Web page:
Tuesday, November 13, 2007
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Monday, November 12, 2007
You can kind of see the instructions on the Ginger box, but here's the easier-to-read version: twist Skipper's or Ginger's left arm, and her breasts grow larger and she gets taller (her waist lengthens). Apparently there was some controversy at the time (1975), but Skipper still went into production. Then later came Ginger.
I am, I admit, rather stunned by the outrageousness of this. The body image issues. The inappropriate puberty expectations. The bizarre plastic torso. I could go on.
Did you have a Growing Up Skipper/Ginger doll when you were a child? If you didn't, you probably did have some toy that you would never buy your child - as times change, so do our perception of the appropriateness of toys. So what toy(s) did you have that would be considered inappropriate by today's standards, either for safety or body image or some other reason?
Friday, November 9, 2007
This is too good, folks. A great educational clip to send to your teenage boys and girls to inform them all about what a girl's vulva looks like.
How old were you, female readers, when you finally realized you didn't pee out of your vagina?
Happy Friday and weekend watching!
Thanks to the folks at the Voices of American Sexuality blog for the head's-up about this video!
Thursday, November 8, 2007
These are all images taken during a fashion show at the Fourth Annual China Reproductive Health New Technologies & Products Expo. It was, rather unimaginatively, sponsored by Guilin Latex Factory, China’s largest condom manufacturer. But honestly, I can forgive a large amount of crass mass marketing when it results in wedding dresses made out of condoms.
Send some of these pictures to your teenager - and get started talking about how wearing a condom is both practical and stylish! :)
Wednesday, November 7, 2007
What a lovely image of how not to talk with kids about sex! You always need to find out just what they're asking before you start answering - and then do so in as simple terms as possible!
Tuesday, November 6, 2007
So late sleep times, combined with typical high school start times as early as 7:30, means that most teenagers just aren't getting enough sleep. That has all sorts of negative effects on memory, physical development, decision making, and other important things. But most of these things just don't have a big impact on a teenager's decision to try to go to bed earlier.
Finally, here is some research that might actually impact your teenagers to try to go to bed earlier.
It's been clear for a couple of years that adults who get less sleep tend to have higher Body Mass Indexes (BMI), but now it also appears that children who get less sleep in the 3rd and 6th grades are likely to have a higher BMI in 6th grade. Since this finding has held true on both ends of adolescence, my smart money is on it being true in adolescence as well.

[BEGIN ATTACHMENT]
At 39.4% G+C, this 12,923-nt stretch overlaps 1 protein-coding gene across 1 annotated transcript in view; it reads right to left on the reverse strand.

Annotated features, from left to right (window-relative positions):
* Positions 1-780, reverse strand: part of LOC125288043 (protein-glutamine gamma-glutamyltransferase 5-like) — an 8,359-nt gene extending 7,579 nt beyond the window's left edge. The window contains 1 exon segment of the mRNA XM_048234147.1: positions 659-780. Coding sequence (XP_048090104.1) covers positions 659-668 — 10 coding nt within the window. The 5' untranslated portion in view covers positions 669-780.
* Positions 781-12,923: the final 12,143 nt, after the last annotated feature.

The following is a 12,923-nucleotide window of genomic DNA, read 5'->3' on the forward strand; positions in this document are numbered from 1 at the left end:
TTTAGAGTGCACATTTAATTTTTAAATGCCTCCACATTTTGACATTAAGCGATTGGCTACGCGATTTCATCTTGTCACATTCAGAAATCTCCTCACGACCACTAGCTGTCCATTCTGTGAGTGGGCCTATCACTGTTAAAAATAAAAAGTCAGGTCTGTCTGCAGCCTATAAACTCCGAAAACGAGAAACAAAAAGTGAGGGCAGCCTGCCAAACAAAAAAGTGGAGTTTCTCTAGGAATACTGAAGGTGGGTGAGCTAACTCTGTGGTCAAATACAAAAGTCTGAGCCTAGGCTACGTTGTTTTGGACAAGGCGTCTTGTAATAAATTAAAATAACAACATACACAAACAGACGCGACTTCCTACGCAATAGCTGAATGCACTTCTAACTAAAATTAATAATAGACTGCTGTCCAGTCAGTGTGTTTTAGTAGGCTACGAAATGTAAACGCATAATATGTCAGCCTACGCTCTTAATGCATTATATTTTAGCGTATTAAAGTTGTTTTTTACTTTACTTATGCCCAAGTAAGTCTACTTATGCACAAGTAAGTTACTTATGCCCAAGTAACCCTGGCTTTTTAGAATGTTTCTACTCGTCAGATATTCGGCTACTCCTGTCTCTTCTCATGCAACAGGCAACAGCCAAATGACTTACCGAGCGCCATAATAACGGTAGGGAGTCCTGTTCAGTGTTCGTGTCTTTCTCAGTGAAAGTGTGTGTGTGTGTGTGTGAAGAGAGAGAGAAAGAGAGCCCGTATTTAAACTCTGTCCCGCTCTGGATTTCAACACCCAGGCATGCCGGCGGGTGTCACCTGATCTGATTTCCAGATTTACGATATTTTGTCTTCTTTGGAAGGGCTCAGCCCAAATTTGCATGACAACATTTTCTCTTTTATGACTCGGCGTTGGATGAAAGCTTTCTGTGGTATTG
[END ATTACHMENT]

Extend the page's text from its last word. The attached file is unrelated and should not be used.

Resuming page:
But either way, most teenagers legitimately have a hard time going to sleep at a decent hour because of their brain chemistry. Don't be too hard on them because of it - they're probably already feeling the pain of not enough sleep without anyone else pointing it out.
Monday, November 5, 2007
I have to admit, this seems like an incredibly poorly conceived plan. Maybe I haven't heard all the details (certainly a possibility), and they actually do have everything well thought-out. But here are some of my questions:
- Paying students (with cell phone minutes) for good grades? Really? I could go on at some length here, but I'll leave it at that until another day.
- Part of the reason they're thinking about this is because parents are in an up-roar about the cell phone ban - in case of another 9/11 type emergency during school hours. How will this address that problem? The cell phones won't even work during school hours.
- Giving one cell phone manufacturer and one cell phone carrier access to all of the students in the NYC schools is rather like giving Coke exclusive access. It's an amazing deal for the company in terms of life-long customer-building, but a bad habit-forming gig for the schools to be taking part of, both in terms of the school's inflow of money and the students' development.
- What about the students with poor grades? Would they get any free minutes, or would they just have a useless piece of plastic to take care of?
- Who is responsible if the cell phone is lost or broken, as I guarantee they will be? Are the students required to maintain it? Is the school going to fix and replace the phones?
- I could go on. But I won't.
But now that I've slammed the idea at some length, what do you think? Please be honest! I'd be interested if anyone thinks it's a good idea, and to hear why.